Saturday, April 7, 2012

Facing up to the Extinction Crisis

This is the time of year I start going a little crazy. It has nothing to do with doing my taxes, which I did remarkably early this year, or any crazy weather phenomena. It has everything to do with our upcoming Ecofest (signup starts on Monday) and whether we’re going to finally start taking the crisis in species loss seriously enough to do something about it.

As I research topics to blog about, including news items this week like Whole Foods finally agreeing to stop selling overfished species, pesticides being linked to honeybee decline (bees pollinate one third of the food we eat such as tomatoes, beans, apples and strawberries, so their decline has a huge effect on our food supply), and the Koch brothers, starring in the new documentary, Koch Brothers Exposed (stay tuned for a screening on campus), funding climate change denialism (I’m late to the party here, Greenpeace reported this in 2010), I keep coming back to endangered and extinct species.

It’s a bewildering crisis, with the dubious distinction that many of the species that populated our picture books when we were kids and ultimately fired our imaginations and dreams are suffering enormous declines due to habitat loss, pollution, introduction of invasive species, over-exploitation and climate change. These are all human-induced causes yet we live our lives as if this is someone else’s problem. Ultimately, we are impoverishing not only our wellbeing, because we rely on ecosystem services (with the ecosystem’s resident species) for clean water and filtering the air, we are impoverishing our imaginations and the imaginations of future generations by allowing so many species under our stewardship to go extinct. In addition, apart from whatever benefit we may enjoy from sharing the planet with so many diverse species, each species has its own inherent right to exist.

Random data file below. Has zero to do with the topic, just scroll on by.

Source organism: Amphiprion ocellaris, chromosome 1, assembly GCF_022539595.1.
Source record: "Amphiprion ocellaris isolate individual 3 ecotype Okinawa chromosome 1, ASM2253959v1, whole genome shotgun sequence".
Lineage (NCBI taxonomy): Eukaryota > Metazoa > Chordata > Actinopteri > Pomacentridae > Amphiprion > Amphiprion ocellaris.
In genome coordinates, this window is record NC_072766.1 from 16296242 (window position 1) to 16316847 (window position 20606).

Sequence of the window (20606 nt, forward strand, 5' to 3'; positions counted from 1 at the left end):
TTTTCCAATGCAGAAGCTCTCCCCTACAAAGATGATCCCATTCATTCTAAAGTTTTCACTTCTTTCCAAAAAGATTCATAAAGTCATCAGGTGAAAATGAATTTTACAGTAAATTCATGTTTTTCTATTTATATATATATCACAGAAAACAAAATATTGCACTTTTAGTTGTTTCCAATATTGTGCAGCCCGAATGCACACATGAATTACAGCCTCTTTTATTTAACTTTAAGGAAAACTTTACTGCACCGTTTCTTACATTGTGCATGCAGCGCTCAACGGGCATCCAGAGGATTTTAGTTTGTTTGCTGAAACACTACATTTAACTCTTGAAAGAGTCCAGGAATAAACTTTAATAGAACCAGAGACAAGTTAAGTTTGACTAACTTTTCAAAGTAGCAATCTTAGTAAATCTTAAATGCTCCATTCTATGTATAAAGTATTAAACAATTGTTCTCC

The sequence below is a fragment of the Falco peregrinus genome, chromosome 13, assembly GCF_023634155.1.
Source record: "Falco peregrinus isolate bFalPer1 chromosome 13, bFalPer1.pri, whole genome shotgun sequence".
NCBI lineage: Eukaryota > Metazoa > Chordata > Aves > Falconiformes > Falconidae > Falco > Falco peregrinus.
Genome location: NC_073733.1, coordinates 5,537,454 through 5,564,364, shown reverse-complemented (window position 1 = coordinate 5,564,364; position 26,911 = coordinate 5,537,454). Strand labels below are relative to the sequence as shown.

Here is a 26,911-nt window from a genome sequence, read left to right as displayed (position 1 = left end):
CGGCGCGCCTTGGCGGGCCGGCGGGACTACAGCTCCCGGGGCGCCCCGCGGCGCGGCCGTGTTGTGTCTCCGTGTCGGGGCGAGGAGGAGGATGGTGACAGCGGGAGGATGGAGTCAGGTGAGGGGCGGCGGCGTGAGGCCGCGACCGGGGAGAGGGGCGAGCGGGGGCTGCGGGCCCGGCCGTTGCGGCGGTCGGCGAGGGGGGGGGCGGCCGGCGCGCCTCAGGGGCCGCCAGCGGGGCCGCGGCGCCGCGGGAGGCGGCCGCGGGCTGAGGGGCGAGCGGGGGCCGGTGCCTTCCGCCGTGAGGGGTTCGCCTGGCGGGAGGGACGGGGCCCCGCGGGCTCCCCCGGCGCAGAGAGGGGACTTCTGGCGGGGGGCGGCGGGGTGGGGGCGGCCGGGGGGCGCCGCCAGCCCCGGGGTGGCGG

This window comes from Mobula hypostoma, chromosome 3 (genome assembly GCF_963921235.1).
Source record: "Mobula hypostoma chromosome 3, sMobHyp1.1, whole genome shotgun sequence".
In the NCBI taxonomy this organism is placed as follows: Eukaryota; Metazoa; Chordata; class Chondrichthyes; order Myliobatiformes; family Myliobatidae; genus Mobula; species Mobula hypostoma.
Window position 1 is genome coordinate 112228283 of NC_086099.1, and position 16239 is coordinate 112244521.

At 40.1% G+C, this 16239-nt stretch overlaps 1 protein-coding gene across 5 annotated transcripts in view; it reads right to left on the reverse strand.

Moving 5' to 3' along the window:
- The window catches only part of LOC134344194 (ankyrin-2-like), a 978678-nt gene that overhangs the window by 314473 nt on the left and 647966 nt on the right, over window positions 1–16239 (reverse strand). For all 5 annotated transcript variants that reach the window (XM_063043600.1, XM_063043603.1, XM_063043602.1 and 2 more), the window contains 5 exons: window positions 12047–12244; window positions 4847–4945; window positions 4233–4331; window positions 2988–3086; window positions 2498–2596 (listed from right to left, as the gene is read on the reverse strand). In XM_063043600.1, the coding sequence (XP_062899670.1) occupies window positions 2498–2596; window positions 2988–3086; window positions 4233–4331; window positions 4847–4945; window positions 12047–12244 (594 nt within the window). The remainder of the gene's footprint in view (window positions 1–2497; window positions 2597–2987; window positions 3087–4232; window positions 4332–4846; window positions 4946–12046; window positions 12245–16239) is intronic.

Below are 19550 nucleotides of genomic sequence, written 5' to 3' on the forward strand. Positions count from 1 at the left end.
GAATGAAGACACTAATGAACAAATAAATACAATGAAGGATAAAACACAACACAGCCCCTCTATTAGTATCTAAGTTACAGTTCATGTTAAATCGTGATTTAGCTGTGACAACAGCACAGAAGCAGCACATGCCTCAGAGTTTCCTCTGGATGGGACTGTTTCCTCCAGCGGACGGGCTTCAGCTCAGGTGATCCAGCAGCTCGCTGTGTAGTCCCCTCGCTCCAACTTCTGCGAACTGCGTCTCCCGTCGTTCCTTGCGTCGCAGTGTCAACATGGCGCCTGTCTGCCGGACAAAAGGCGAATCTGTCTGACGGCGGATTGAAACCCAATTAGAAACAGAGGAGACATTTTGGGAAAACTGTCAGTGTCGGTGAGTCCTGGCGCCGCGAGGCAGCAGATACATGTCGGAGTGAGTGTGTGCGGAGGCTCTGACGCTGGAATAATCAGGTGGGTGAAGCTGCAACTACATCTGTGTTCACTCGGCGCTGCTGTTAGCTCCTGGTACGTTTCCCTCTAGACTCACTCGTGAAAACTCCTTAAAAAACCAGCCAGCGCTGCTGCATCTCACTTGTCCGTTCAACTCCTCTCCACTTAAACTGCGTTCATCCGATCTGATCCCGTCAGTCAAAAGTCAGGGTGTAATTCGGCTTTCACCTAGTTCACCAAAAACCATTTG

What drives me crazy is how little attention we’re paying to it. Clean/alternative/green energy has been soaking up more than its fair share of the environmental news pie but the reality is that if we were to develop an eco-friendly fuel to power our homes, cars, businesses and so on today we would still have the problem of over-consumption of natural resources, deforestation and the main drivers of species loss. We need to show more imagination in understanding and solving our environmental problems. 

(I think what also drives me a little crazy is that we don't yet have a proper way to grieve for the species that we know we've lost. Since I heard the story of the golden toad on a trip to Costa Rica, I've been haunted by it: brilliantly colored males seen mating with females in temporary pools in the mountains of Monteverde for a few weeks in the spring... discovered in the 1960's, not seen outside the mating period, hundreds seen in the late 1980's, then only a few, then one year, only one golden toad searching in vain for a mate.)

This week in the New York Times, Thomas Lovejoy reported on the Planet Under Pressure conference in London. The upshot is that we’re failing to act with the scale and urgency needed. We spend our days worrying about the financial system, when really, we should be devoting our energies to understanding the workings of earth’s biological systems and making sure that they remain fully functioning. As Aldo Leopold wrote, “the number one rule of intelligent tinkering is saving all the parts”.

As always, the first step is to educate ourselves. Here at BU, you can check out the screening of the documentary Call of Life, at Rich Hall this Sunday at 7pm or at the Core House on Monday night (also at 7pm). We’ll provide the eco-friendly pizza. 

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